The revisions to the ADA Regulations included some broad changes to the following topics: the definitions of "Disability" and "Place of Lodging", Reservation Policies, Standards for Accessible Design, Service Animals, Mobility Devices, Communications with Customers, and Safe Harbor Provisions relating to "readily achievable barrier removal." This article includes a discussion of only the changes to Reservation Policies. Subsequent articles will cover the other topics, which are also important.*
The Reservation System Requirements in Section 36.302(e) of the ADA Regulations have been significantly expanded. A modification of reservation policies was not originally part of the Notice of Proposed Rule Making; however, the Department of Justice has received so many complaints concerning failed reservations, that the DOJ felt it necessary to include the changes to the law. Most of the complaints involve individuals who have reserved accessible hotel room only to find upon check-in that the room they reserved was either not available or not accessible.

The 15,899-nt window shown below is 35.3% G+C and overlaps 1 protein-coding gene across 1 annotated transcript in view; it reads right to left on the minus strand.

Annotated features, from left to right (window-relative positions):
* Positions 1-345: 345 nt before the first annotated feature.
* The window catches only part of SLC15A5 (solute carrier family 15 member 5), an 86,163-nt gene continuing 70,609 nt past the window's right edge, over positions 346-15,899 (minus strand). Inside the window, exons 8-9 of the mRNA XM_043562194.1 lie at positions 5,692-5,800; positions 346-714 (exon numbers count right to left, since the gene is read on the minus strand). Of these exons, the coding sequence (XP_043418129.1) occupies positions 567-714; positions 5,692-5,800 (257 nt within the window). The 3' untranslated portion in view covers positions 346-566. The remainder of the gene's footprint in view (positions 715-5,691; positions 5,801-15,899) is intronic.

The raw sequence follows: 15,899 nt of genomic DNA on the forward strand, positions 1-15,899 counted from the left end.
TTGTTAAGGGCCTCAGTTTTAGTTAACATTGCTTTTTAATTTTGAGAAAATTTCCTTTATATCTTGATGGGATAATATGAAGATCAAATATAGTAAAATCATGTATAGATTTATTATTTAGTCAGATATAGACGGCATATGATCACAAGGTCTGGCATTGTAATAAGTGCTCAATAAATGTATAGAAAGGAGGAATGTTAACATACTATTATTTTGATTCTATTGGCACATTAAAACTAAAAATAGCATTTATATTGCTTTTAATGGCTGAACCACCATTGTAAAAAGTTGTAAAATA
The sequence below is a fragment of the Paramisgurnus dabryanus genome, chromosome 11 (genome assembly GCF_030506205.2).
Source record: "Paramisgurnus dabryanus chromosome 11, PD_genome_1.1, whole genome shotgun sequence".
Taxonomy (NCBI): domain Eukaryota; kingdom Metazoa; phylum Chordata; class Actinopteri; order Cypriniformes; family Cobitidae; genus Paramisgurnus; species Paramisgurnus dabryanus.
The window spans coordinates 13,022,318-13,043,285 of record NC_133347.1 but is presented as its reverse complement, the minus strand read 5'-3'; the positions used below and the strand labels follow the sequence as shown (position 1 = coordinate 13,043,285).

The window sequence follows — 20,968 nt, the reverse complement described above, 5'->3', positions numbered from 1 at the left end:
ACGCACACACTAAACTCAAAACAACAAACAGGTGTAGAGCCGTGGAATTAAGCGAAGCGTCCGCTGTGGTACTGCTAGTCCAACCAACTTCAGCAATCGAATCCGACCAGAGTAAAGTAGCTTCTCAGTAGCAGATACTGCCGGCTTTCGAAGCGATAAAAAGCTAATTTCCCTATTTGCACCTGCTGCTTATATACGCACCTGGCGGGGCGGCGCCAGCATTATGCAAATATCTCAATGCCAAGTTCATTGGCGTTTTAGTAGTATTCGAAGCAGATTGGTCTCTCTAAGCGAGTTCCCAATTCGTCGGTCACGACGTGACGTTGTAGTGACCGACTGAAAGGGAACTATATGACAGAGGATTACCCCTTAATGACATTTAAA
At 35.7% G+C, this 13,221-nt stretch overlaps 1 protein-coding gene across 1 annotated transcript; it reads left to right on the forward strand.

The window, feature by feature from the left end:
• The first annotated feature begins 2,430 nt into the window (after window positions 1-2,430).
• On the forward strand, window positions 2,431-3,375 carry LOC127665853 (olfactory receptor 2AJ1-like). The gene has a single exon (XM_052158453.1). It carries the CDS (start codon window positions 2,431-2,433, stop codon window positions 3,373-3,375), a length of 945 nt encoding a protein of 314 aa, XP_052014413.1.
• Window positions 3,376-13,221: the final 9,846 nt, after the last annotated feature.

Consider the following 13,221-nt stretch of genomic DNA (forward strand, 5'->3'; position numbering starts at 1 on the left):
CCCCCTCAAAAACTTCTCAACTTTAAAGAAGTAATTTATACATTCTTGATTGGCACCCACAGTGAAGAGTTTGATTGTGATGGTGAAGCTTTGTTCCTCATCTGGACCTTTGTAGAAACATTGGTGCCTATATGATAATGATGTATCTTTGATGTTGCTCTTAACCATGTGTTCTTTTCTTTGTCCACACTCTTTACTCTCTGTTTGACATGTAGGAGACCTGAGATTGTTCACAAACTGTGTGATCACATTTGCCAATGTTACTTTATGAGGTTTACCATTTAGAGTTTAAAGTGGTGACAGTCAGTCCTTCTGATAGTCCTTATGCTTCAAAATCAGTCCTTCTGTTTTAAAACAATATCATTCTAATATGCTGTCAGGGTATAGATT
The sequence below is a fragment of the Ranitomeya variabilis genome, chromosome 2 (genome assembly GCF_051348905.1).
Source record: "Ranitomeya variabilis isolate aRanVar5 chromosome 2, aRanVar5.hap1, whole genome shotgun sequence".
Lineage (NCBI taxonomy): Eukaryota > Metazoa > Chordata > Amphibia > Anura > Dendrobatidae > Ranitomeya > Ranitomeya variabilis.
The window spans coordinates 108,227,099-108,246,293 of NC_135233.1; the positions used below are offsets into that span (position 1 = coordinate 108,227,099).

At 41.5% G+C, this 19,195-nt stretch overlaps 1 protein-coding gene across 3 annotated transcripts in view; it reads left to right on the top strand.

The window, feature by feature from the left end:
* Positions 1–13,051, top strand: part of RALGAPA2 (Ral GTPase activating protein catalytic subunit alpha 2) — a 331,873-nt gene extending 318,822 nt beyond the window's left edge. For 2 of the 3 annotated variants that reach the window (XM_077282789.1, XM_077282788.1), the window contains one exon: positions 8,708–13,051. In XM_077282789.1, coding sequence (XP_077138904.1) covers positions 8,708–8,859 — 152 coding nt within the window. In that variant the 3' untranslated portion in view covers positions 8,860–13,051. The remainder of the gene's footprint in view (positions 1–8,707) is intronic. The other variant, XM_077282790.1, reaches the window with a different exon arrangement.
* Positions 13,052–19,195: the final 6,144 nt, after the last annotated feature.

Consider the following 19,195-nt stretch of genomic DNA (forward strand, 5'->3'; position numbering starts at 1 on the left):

The changes to the reservation policies will go into effect on March 15, 2012 to allow properties time to comply with the new requirements.
With certain exceptions, "places of lodging" must now:
The new reservation requirements will require that hotels and other hotel-like facilities properly train their staff and implement significant changes in reservation policies. For example, the reservations staff must be able to identify which specific features are included in a hotel's accessible guest rooms; an accessible bathroom may meet accessibility requirements with either a bathtub or a roll-in shower, but the specific feature may make a difference to a particular disabled person so it must be identified.
The Hotel lawyers of JMBM's Global Hospitality Group® offer training and revisions to policy manuals to comply with these requirements. Each lodging property and each ADA claim is unique. If you would like to request an ADA survey of your property, if you are dealing with a disability-related claim relating to your property, or you would like to discuss any of the issues raised in this article, please contact the author for a more thorough discussion.